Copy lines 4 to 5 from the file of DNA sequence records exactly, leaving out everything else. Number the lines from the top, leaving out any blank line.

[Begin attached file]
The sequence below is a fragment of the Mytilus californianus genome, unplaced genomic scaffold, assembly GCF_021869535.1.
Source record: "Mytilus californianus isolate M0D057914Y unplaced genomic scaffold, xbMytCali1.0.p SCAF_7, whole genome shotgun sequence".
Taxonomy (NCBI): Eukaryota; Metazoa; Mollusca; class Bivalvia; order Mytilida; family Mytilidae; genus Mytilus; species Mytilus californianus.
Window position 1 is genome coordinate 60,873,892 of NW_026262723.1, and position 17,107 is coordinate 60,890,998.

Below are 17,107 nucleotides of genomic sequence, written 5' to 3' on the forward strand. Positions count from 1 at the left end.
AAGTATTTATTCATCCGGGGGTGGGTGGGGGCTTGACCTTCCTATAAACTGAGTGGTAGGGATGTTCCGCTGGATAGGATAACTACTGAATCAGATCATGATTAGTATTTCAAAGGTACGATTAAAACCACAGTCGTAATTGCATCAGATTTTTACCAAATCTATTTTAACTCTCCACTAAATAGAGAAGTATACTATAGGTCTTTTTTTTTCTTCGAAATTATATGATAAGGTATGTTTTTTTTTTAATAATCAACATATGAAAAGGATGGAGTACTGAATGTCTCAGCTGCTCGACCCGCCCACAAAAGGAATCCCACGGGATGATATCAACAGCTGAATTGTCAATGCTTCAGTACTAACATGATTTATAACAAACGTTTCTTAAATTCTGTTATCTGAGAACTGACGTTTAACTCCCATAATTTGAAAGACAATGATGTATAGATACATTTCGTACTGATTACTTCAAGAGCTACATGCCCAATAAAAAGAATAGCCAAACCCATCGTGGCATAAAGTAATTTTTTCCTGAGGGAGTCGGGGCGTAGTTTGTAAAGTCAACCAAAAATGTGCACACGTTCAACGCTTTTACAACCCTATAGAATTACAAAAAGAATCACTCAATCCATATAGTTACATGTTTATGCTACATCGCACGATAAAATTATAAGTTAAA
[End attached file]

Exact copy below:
Window position 1 is genome coordinate 60,873,892 of NW_026262723.1, and position 17,107 is coordinate 60,890,998.

Below are 17,107 nucleotides of genomic sequence, written 5' to 3' on the forward strand. Positions count from 1 at the left end.